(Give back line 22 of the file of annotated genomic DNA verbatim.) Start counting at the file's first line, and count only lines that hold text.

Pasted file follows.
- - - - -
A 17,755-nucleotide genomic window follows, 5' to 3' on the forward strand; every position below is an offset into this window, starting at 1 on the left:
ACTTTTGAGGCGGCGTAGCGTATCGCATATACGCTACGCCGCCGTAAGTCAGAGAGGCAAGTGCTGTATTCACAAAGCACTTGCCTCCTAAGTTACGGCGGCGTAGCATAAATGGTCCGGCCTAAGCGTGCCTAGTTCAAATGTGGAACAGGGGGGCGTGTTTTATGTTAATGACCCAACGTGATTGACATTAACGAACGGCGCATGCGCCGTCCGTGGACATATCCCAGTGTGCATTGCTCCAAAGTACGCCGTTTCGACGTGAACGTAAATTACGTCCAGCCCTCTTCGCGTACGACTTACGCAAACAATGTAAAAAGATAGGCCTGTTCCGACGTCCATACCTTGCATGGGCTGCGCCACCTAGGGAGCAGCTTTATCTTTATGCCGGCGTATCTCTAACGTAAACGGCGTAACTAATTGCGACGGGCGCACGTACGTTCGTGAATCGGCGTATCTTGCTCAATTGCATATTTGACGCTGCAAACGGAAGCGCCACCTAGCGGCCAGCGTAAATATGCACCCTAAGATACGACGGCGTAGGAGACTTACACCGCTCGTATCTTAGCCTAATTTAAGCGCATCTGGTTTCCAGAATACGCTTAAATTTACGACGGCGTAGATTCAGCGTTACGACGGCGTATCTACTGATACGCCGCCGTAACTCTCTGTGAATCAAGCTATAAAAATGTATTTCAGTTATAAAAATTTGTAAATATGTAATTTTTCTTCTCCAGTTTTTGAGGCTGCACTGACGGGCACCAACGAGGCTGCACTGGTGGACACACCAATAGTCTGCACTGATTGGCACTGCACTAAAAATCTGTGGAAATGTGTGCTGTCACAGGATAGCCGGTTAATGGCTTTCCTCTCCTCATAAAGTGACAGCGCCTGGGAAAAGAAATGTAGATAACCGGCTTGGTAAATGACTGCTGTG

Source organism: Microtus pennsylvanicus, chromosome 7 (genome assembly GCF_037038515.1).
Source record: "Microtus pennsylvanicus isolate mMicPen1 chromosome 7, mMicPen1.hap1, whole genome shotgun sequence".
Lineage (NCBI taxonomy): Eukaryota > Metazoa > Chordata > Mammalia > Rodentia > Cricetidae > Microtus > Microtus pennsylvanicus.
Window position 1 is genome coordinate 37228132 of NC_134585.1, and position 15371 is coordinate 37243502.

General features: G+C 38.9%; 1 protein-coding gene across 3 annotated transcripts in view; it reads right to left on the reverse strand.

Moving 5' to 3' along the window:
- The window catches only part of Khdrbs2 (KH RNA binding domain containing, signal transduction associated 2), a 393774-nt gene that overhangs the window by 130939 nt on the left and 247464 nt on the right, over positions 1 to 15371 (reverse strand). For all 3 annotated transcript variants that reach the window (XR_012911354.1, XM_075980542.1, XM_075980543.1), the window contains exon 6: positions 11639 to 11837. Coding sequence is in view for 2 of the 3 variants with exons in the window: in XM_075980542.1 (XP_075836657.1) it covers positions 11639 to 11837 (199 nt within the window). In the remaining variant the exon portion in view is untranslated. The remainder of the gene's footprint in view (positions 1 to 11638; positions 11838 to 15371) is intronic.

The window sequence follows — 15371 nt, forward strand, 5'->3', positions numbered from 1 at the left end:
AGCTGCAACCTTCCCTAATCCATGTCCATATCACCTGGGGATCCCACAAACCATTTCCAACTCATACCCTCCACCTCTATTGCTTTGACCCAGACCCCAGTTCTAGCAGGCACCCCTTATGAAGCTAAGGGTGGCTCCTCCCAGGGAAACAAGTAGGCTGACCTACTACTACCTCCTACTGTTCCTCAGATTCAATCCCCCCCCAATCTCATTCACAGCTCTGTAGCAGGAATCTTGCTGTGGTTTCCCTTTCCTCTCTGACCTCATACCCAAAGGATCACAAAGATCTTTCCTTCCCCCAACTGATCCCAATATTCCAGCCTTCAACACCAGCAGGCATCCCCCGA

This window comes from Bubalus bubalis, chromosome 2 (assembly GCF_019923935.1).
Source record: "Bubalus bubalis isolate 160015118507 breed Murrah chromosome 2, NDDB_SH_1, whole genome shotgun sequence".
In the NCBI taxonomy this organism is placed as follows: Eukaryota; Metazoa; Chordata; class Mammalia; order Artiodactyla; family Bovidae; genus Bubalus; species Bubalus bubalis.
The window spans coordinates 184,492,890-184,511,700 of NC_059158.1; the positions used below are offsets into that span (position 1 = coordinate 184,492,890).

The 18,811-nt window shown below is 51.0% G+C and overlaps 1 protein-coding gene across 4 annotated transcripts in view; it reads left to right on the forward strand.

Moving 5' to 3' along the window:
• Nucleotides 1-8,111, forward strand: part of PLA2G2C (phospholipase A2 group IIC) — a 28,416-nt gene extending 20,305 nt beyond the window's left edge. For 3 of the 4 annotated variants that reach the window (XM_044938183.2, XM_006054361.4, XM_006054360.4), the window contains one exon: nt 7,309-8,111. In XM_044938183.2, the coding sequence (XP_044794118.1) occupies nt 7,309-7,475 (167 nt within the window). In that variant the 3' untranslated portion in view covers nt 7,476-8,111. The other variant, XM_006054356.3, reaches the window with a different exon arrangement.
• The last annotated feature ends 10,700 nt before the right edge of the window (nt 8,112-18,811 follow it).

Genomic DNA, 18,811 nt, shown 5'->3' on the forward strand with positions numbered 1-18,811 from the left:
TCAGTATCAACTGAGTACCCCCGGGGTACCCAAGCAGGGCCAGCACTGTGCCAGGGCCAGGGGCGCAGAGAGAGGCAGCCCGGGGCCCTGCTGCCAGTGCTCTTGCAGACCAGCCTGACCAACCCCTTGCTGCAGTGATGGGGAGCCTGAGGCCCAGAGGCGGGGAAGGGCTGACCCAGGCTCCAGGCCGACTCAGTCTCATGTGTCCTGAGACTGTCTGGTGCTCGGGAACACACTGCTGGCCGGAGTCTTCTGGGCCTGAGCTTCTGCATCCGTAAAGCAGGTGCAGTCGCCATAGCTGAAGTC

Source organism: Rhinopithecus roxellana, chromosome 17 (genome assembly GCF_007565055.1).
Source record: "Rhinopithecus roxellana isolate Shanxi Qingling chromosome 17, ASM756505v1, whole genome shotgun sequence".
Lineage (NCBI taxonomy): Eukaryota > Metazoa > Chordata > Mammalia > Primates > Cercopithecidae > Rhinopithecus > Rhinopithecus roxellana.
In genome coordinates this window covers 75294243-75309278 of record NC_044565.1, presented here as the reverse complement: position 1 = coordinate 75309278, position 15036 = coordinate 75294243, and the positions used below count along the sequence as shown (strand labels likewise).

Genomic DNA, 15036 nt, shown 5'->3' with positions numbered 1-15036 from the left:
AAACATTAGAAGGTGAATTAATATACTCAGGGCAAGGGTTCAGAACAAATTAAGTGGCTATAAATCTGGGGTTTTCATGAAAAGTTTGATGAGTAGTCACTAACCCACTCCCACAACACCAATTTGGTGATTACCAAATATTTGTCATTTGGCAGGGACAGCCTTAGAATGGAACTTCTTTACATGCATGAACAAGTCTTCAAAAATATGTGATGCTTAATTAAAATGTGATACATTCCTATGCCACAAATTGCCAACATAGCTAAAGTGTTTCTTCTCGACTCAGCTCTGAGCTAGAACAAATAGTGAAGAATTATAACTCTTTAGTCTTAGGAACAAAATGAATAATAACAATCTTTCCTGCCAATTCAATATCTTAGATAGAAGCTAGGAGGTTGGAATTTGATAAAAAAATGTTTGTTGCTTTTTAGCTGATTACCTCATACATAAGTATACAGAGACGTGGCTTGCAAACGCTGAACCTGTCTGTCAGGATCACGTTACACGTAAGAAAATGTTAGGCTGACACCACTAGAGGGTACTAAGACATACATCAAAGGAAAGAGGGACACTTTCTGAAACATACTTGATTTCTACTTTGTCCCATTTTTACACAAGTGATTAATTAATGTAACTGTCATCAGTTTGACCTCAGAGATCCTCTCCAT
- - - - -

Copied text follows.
Source organism: Rhinopithecus roxellana, chromosome 17 (genome assembly GCF_007565055.1).